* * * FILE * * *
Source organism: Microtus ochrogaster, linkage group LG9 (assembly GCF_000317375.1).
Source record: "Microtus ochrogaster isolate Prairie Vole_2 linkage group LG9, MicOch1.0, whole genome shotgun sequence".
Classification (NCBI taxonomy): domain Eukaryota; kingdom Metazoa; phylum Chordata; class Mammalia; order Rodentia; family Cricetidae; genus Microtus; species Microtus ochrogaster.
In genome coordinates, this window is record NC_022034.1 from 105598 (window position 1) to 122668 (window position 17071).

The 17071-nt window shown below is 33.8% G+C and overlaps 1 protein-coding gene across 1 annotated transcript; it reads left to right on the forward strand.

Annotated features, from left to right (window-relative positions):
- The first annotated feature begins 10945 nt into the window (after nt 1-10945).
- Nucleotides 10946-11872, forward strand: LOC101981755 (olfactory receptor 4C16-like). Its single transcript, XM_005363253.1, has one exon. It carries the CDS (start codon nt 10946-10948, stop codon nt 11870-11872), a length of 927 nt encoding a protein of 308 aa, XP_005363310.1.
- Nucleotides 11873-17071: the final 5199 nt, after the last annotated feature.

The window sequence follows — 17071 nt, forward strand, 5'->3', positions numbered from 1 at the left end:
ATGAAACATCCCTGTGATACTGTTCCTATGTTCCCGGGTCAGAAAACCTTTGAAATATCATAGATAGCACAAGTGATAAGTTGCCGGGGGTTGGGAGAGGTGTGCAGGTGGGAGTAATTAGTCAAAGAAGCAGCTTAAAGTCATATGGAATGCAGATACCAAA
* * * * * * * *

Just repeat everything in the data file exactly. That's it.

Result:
Source organism: Microtus ochrogaster, linkage group LG9 (assembly GCF_000317375.1).
Source record: "Microtus ochrogaster isolate Prairie Vole_2 linkage group LG9, MicOch1.0, whole genome shotgun sequence".
Classification (NCBI taxonomy): domain Eukaryota; kingdom Metazoa; phylum Chordata; class Mammalia; order Rodentia; family Cricetidae; genus Microtus; species Microtus ochrogaster.
In genome coordinates, this window is record NC_022034.1 from 105598 (window position 1) to 122668 (window position 17071).

The 17071-nt window shown below is 33.8% G+C and overlaps 1 protein-coding gene across 1 annotated transcript; it reads left to right on the forward strand.

Annotated features, from left to right (window-relative positions):
- The first annotated feature begins 10945 nt into the window (after nt 1-10945).
- Nucleotides 10946-11872, forward strand: LOC101981755 (olfactory receptor 4C16-like). Its single transcript, XM_005363253.1, has one exon. It carries the CDS (start codon nt 10946-10948, stop codon nt 11870-11872), a length of 927 nt encoding a protein of 308 aa, XP_005363310.1.
- Nucleotides 11873-17071: the final 5199 nt, after the last annotated feature.

The window sequence follows — 17071 nt, forward strand, 5'->3', positions numbered from 1 at the left end:
ATGAAACATCCCTGTGATACTGTTCCTATGTTCCCGGGTCAGAAAACCTTTGAAATATCATAGATAGCACAAGTGATAAGTTGCCGGGGGTTGGGAGAGGTGTGCAGGTGGGAGTAATTAGTCAAAGAAGCAGCTTAAAGTCATATGGAATGCAGATACCAAA